An Abertay University academic has been elected a Fellow of the Royal Society of Arts, joining the likes of Professor Stephen Hawking and Charles Dickens.
Dr Kenny McAlpine becomes a member of the prestigious 262-year-old institution in recognition of his work, research and outreach projects in computer games music.
The society is committed to finding practical solutions to social challenges and was founded in 1754 by William Shipley on the belief that the creativity of ideas can enrich social progress.
Other notable current members include inventor of the internet Sir Tim Berners-Lee and broadcaster Adam Hart-Davis.
Historical members include Karl Marx, Peter Ustinov, Benjamin Franklin and Charles Dickens.
‘It’s a terrific honour to become a small part of such a prestigious and historical institution, but it’s also more than a little daunting: the RSA roll-call includes some very notable figures and some truly world-changing achievements,’ Dr Mc Alpine said.
‘Like many who enter public service, I became an academic because I wanted to make a positive difference, and so it’s wonderful to think that I might be pulling in the right direction.’
Dr McAlpine is preparing to publish a new book, Bits n Pieces: A history of chip tunes, in spring or early summer.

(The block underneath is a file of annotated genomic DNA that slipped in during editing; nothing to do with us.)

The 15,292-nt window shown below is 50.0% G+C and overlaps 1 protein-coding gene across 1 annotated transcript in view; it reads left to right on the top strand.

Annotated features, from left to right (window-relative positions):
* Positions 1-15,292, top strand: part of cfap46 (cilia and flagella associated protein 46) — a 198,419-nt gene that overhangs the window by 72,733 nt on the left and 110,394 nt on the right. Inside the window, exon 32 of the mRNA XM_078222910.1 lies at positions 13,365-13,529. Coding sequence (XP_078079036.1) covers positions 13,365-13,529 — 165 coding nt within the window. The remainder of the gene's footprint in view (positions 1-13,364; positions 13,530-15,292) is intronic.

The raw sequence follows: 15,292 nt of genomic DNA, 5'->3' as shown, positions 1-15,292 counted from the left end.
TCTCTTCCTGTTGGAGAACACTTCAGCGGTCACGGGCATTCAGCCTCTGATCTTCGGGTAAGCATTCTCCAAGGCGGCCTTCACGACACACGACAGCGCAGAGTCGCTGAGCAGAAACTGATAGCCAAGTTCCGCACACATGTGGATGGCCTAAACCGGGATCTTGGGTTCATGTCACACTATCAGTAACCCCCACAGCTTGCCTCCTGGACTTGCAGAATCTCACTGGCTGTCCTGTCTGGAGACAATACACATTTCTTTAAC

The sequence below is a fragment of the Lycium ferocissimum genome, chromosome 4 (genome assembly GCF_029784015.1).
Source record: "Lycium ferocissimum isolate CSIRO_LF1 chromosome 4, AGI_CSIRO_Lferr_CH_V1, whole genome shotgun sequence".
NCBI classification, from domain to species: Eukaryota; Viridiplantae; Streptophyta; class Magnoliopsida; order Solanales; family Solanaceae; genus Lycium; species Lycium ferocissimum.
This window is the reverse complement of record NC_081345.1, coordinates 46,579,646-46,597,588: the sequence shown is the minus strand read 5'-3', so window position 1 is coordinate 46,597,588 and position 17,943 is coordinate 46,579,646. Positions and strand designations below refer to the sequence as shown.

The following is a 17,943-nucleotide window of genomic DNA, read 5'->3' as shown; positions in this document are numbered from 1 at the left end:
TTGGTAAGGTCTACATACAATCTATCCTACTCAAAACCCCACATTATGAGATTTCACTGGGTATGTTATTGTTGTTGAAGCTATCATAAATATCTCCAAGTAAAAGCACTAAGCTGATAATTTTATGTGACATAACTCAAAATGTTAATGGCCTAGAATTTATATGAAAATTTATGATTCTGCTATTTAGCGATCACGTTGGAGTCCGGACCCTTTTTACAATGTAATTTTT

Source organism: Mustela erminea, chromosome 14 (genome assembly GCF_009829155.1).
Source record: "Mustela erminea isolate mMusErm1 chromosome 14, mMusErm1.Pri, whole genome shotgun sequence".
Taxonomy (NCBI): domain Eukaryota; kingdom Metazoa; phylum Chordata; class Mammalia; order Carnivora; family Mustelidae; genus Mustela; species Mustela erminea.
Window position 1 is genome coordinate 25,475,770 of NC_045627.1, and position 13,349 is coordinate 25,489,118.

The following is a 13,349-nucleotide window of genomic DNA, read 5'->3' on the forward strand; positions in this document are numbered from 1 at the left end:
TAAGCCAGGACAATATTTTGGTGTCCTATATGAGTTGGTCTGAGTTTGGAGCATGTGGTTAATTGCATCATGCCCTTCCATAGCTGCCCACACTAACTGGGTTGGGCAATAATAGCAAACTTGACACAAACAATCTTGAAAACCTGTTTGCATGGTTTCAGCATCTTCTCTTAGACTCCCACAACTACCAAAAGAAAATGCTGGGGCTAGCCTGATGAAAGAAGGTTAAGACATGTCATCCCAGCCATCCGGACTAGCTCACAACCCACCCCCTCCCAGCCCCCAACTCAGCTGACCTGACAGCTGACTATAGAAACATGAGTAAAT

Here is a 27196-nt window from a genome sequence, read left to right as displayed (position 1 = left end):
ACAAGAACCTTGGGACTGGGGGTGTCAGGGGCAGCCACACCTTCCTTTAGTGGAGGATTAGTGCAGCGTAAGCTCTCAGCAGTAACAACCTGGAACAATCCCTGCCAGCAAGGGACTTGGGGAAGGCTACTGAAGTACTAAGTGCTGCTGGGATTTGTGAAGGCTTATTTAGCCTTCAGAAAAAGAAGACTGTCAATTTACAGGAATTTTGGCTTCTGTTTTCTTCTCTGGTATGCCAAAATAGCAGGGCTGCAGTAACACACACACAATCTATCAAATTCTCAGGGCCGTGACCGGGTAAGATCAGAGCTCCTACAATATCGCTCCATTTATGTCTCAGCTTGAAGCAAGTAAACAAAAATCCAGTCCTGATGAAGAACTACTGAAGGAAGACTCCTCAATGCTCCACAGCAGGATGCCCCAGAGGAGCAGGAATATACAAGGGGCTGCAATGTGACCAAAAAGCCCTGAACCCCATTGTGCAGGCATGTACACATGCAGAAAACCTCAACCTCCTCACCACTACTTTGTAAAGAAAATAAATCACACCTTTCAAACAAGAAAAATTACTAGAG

The book charts the rise of the 'chip tune' sound from the underground game cracking scene of the 1980s and 1990s through to its use in big budget movies today.
It will be the first scholarly book on the subject.
‘It all stems from those classic video games,’ Dr McAlpine said.
‘The guys back then started using really sophisticated programming tricks, which gave rise to the peculiar sound of 8-bit music, and that came to typify that period of gaming from 1984 to 1989.
‘Kids started cracking commercial software and leaving little digital calling cards to identify their work and they would stick little music tracks on there as well. Over time, those tracks got more elaborate and the style evolved.
‘I’ve always been very conscious of the fact video games have only very recently been accepted as a legitimate form of cultural expression and a legitimate industry.
‘I’m also very conscious that although that’s true, it applies even further to video game music, which still isn’t really seen as proper medium in the eyes of musicologists and cultural theorists.
‘So writing the book is partly about telling that story but also linking it in with a wider musical timeline to lift that status.’